The Carbon Trust Standard is the world’s only initiative that requires an organisation to take action themselves by reducing their own carbon emissions year-on-year.
Martyn Wilde, Energy Manager, Commercial and Facilities Management Directorate, Estates, said: “We’re delighted to have the Carbon Trust Standard symbol. It is a great way of showing that we have taken action on climate change and communicating our environmental credentials. Cutting carbon is a priority for us and we have cut our carbon emissions by 3 % as part of the initiative. It shows that we are at the forefront when it comes to tackling climate change and have taken action ourselves by reducing the carbon emissions that we are directly responsible for.”
Initiatives at the Staffordshire-based university included a major boiler and control replacement programme, improvements to building fabric, upgrading of lighting in a number of areas across campus, considerable replacement of aged water mains, disciplined approach to maintaining energy related control equipment, staff awareness campaign to reduce end user electricity consumption, piloting solar hot water generation in halls of residence and regimented approach with utility management, which have helped to achieve this reduction.
Tom Delay, CEO of the Carbon Trust said: “We congratulate Keele University in achieving the Carbon Trust Standard and challenge other organisations to follow their example and prove that they too are taking tangible steps to fight climate change.”
The Carbon Trust Standard was launched in June 2008 with the support of Environment Secretary Hilary Benn and Dragon’s Den entrepreneur Deborah Meaden.
Hannah Hiles | alfa
Litter is present throughout the world’s oceans: 1,220 species affected
27.03.2017 | Alfred-Wegener-Institut, Helmholtz-Zentrum für Polar- und Meeresforschung
International network connects experimental research in European waters
21.03.2017 | Leibniz-Institut für Gewässerökologie und Binnenfischerei (IGB)
The Institute of Semiconductor Technology and the Institute of Physical and Theoretical Chemistry, both members of the Laboratory for Emerging Nanometrology (LENA), at Technische Universität Braunschweig are partners in a new European research project entitled ChipScope, which aims to develop a completely new and extremely small optical microscope capable of observing the interior of living cells in real time. A consortium of 7 partners from 5 countries will tackle this issue with very ambitious objectives during a four-year research program.
To demonstrate the usefulness of this new scientific tool, at the end of the project the developed chip-sized microscope will be used to observe in real-time...
Astronomers from Bonn and Tautenburg in Thuringia (Germany) used the 100-m radio telescope at Effelsberg to observe several galaxy clusters. At the edges of these large accumulations of dark matter, stellar systems (galaxies), hot gas, and charged particles, they found magnetic fields that are exceptionally ordered over distances of many million light years. This makes them the most extended magnetic fields in the universe known so far.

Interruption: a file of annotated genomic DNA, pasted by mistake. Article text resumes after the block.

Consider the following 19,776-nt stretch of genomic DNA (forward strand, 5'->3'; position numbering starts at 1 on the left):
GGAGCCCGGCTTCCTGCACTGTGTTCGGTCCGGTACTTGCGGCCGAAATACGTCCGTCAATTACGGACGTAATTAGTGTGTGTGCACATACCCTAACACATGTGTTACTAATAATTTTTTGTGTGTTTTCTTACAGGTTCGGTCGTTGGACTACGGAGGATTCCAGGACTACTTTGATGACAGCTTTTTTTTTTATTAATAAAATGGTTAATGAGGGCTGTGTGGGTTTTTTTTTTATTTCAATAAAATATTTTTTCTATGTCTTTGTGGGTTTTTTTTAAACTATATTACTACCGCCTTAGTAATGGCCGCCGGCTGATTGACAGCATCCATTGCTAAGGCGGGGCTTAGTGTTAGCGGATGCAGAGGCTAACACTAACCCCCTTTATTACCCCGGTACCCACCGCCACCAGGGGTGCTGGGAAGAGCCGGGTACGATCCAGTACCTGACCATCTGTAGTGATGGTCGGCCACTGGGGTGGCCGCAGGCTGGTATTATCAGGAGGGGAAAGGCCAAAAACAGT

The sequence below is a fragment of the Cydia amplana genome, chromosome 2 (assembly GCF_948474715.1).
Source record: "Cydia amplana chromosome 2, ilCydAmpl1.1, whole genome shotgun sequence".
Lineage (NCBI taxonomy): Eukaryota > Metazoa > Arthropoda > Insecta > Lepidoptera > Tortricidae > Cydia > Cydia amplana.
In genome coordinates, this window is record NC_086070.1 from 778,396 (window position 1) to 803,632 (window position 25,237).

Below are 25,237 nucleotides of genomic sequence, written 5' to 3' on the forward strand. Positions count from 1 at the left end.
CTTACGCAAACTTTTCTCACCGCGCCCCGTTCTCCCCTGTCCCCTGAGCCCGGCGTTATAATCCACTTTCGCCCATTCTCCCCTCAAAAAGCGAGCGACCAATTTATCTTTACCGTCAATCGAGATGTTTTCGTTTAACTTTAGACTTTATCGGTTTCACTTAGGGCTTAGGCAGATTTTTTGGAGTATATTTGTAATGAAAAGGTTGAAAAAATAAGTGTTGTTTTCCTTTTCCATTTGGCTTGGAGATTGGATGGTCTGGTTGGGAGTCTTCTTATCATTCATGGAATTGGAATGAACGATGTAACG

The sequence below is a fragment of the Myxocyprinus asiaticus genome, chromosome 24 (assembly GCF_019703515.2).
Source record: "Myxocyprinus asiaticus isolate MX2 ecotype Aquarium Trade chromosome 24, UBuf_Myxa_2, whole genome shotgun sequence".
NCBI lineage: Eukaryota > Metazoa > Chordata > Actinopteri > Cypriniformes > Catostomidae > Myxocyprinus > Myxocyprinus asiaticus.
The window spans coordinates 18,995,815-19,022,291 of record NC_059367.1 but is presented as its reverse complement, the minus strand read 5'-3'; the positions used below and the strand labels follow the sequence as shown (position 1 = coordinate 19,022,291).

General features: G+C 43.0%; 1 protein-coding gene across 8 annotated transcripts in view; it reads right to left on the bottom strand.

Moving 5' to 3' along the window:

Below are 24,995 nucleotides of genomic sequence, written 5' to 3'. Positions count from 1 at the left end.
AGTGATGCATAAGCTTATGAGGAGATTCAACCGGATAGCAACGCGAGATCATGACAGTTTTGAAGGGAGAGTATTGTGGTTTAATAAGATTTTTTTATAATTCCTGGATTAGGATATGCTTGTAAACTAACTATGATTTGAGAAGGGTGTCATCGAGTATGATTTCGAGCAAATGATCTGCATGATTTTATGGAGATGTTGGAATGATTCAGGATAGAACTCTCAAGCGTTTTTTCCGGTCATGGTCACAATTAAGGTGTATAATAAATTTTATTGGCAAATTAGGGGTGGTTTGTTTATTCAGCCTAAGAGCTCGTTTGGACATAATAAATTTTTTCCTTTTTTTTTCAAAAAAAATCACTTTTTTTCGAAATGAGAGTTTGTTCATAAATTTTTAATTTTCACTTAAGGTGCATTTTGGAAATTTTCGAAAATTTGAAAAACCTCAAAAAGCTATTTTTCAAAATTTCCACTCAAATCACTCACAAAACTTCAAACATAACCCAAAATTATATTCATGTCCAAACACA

The results will be published on March 22 in the journal „Astronomy & Astrophysics“.
Galaxy clusters are the largest gravitationally bound structures in the universe. With a typical extent of about 10 million light years, i.e. 100 times the...
Researchers at the Goethe University Frankfurt, together with partners from the University of Tübingen in Germany and Queen Mary University as well as Francis Crick Institute from London (UK) have developed a novel technology to decipher the secret ubiquitin code.
Ubiquitin is a small protein that can be linked to other cellular proteins, thereby controlling and modulating their functions. The attachment occurs in many...
In the eternal search for next generation high-efficiency solar cells and LEDs, scientists at Los Alamos National Laboratory and their partners are creating...
Silicon nanosheets are thin, two-dimensional layers with exceptional optoelectronic properties very similar to those of graphene. Albeit, the nanosheets are less stable. Now researchers at the Technical University of Munich (TUM) have, for the first time ever, produced a composite material combining silicon nanosheets and a polymer that is both UV-resistant and easy to process. This brings the scientists a significant step closer to industrial applications like flexible displays and photosensors.
Silicon nanosheets are thin, two-dimensional layers with exceptional optoelectronic properties very similar to those of graphene. Albeit, the nanosheets are...
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30.03.2017 | Health and Medicine
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